At the end of January Dr Lehner’s team witnessed an attempted break in at Giza but this was unsuccessful. The status of the greater Giza site is unknown. Dr Gerry Scott of ARCE has reported damage to antiquities on the site, and Dr Hawass on 27th March said, “The site is being taken over by camel and horse drivers; they are even attacking tombs. I do not know I [sic] anyone can stop people from damaging these sites.”
In a NY Times interview, Dr Hawass reports that two Giza warehouses, on southern side of the ramp of the second pyramid of Khafre, were broken in to on 1st March 2011. This was further reported by Bloomberg:
Gang members tied up and threatened to kill six guards and a policeman in the area, the Cairo-based news agency said, citing an antiquities ministry statement. The ministry is waiting for prosecutors to inspect the scene and has yet to take an inventory of the items remaining in the warehouses, MENA said, citing antiquities official Ali al-Asfar.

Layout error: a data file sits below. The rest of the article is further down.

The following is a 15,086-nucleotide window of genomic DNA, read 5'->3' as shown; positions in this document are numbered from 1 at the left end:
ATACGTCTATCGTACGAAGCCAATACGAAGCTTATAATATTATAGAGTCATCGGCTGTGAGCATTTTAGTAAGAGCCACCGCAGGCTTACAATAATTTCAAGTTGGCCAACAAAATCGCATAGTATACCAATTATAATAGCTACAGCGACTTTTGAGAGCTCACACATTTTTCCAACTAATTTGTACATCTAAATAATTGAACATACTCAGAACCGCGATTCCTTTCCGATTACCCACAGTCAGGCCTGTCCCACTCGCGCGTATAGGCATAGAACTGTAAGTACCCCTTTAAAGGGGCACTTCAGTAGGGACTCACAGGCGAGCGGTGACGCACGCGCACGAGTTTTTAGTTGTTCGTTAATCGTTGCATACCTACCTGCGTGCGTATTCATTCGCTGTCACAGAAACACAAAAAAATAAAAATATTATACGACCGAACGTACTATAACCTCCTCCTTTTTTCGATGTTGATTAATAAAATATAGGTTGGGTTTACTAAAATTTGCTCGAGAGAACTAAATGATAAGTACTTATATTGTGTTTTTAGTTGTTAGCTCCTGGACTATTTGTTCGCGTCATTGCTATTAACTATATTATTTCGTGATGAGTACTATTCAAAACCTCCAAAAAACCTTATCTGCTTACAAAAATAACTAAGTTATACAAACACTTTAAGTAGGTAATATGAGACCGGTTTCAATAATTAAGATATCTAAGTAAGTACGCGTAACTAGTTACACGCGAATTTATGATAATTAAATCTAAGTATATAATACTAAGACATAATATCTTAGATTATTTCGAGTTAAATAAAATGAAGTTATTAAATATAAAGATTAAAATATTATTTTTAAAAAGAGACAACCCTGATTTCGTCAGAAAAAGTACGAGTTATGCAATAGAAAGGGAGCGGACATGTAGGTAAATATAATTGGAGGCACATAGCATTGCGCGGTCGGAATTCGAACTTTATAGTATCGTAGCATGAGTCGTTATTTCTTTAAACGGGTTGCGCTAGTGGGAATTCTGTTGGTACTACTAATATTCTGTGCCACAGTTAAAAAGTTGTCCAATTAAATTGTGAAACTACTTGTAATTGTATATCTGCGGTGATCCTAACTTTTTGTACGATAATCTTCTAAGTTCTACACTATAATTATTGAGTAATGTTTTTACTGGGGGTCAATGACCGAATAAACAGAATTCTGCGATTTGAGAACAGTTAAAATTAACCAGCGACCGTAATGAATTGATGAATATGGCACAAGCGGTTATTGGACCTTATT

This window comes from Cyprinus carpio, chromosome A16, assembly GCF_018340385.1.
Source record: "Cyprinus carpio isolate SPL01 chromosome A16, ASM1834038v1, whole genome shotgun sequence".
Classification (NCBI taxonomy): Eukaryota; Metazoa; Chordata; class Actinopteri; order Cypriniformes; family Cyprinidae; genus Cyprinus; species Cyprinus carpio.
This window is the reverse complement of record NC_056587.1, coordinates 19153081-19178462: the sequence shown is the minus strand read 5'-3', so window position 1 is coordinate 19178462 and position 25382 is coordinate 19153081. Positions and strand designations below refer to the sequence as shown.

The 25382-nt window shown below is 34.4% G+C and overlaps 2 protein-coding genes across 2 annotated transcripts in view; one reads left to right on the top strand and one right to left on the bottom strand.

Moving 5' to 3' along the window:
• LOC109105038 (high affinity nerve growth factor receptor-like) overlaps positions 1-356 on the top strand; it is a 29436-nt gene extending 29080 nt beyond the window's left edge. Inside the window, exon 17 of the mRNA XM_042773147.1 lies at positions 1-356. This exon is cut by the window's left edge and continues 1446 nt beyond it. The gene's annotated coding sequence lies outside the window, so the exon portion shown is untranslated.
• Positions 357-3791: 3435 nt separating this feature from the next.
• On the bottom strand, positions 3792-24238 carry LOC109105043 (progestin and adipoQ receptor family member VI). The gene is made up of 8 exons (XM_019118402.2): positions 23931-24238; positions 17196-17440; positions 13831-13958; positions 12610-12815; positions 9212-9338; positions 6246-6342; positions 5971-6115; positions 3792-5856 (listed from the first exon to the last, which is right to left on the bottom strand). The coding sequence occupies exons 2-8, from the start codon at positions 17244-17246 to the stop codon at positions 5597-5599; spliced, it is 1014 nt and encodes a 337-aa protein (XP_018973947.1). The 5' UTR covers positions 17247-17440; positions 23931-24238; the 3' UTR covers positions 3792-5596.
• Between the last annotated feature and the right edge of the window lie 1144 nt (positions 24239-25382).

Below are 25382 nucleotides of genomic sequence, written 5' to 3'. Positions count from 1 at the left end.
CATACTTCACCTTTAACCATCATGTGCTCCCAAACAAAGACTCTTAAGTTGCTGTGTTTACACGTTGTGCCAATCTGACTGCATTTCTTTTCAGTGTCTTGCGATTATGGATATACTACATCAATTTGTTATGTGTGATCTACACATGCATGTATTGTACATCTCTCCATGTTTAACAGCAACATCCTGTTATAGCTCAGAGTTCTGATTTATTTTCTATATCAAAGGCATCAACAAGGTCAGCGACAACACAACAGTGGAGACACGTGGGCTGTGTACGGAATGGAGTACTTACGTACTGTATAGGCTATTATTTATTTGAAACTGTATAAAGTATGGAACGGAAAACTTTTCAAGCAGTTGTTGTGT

And in Ahram Online:
The thieves tied up the site’s six guards and a policeman and threatened to kill them. They succeeded to enter the storehouse, which is a plain rock hewn tomb. They broke the iron and wooden gates of the storage site, stealing several artefacts. The storage site included collections discovered in 1929 and 1986.
Further details emerged on 3rd March in a report by Dr Hawass:
At Giza, near the Great Sphinx, the looters broke into the tomb of Impy. Vandals also attempted to destroy other buildings and tombs in Giza, but they were unsuccessful.
The dates of these attacks remain unknown. Sarah Marei, writing in The Art Newspaper, has reproduced a photogaph showing that areas right against the Giz pyramids have been targets, in an article which describes efforts by site officials to move items to storage which is easier to protect at night.